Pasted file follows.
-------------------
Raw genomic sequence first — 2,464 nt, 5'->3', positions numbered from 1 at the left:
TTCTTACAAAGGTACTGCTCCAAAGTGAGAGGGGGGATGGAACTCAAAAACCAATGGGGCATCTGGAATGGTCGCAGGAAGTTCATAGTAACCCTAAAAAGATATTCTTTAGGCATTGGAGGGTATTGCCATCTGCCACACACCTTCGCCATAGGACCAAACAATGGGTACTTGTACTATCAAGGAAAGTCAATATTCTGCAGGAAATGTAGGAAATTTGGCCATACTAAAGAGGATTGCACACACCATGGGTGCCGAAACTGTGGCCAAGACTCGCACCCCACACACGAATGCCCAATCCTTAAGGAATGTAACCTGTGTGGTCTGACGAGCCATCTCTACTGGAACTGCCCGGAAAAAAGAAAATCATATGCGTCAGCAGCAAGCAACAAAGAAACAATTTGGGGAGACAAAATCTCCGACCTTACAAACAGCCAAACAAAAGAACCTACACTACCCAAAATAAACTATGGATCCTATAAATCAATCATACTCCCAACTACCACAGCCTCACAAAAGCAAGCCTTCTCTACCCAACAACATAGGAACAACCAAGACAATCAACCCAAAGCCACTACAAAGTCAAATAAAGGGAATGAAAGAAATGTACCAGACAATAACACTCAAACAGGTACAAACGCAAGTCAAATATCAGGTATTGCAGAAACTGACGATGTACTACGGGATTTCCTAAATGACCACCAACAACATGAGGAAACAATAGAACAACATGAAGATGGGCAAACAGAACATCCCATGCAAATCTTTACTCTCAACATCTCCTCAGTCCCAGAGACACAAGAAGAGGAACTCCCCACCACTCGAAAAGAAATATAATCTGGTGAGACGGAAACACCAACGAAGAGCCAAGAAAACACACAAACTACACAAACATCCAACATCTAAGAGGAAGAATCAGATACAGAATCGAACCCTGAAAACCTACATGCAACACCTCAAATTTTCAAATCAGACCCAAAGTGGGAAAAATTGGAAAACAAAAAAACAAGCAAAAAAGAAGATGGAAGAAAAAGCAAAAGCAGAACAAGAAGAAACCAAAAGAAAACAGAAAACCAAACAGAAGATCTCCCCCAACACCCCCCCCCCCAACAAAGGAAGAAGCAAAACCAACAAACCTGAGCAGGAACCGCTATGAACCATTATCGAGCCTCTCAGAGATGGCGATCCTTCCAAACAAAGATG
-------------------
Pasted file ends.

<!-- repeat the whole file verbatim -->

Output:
Raw genomic sequence first — 2,464 nt, 5'->3', positions numbered from 1 at the left:
TTCTTACAAAGGTACTGCTCCAAAGTGAGAGGGGGGATGGAACTCAAAAACCAATGGGGCATCTGGAATGGTCGCAGGAAGTTCATAGTAACCCTAAAAAGATATTCTTTAGGCATTGGAGGGTATTGCCATCTGCCACACACCTTCGCCATAGGACCAAACAATGGGTACTTGTACTATCAAGGAAAGTCAATATTCTGCAGGAAATGTAGGAAATTTGGCCATACTAAAGAGGATTGCACACACCATGGGTGCCGAAACTGTGGCCAAGACTCGCACCCCACACACGAATGCCCAATCCTTAAGGAATGTAACCTGTGTGGTCTGACGAGCCATCTCTACTGGAACTGCCCGGAAAAAAGAAAATCATATGCGTCAGCAGCAAGCAACAAAGAAACAATTTGGGGAGACAAAATCTCCGACCTTACAAACAGCCAAACAAAAGAACCTACACTACCCAAAATAAACTATGGATCCTATAAATCAATCATACTCCCAACTACCACAGCCTCACAAAAGCAAGCCTTCTCTACCCAACAACATAGGAACAACCAAGACAATCAACCCAAAGCCACTACAAAGTCAAATAAAGGGAATGAAAGAAATGTACCAGACAATAACACTCAAACAGGTACAAACGCAAGTCAAATATCAGGTATTGCAGAAACTGACGATGTACTACGGGATTTCCTAAATGACCACCAACAACATGAGGAAACAATAGAACAACATGAAGATGGGCAAACAGAACATCCCATGCAAATCTTTACTCTCAACATCTCCTCAGTCCCAGAGACACAAGAAGAGGAACTCCCCACCACTCGAAAAGAAATATAATCTGGTGAGACGGAAACACCAACGAAGAGCCAAGAAAACACACAAACTACACAAACATCCAACATCTAAGAGGAAGAATCAGATACAGAATCGAACCCTGAAAACCTACATGCAACACCTCAAATTTTCAAATCAGACCCAAAGTGGGAAAAATTGGAAAACAAAAAAACAAGCAAAAAAGAAGATGGAAGAAAAAGCAAAAGCAGAACAAGAAGAAACCAAAAGAAAACAGAAAACCAAACAGAAGATCTCCCCCAACACCCCCCCCCCCAACAAAGGAAGAAGCAAAACCAACAAACCTGAGCAGGAACCGCTATGAACCATTATCGAGCCTCTCAGAGATGGCGATCCTTCCAAACAAAGATG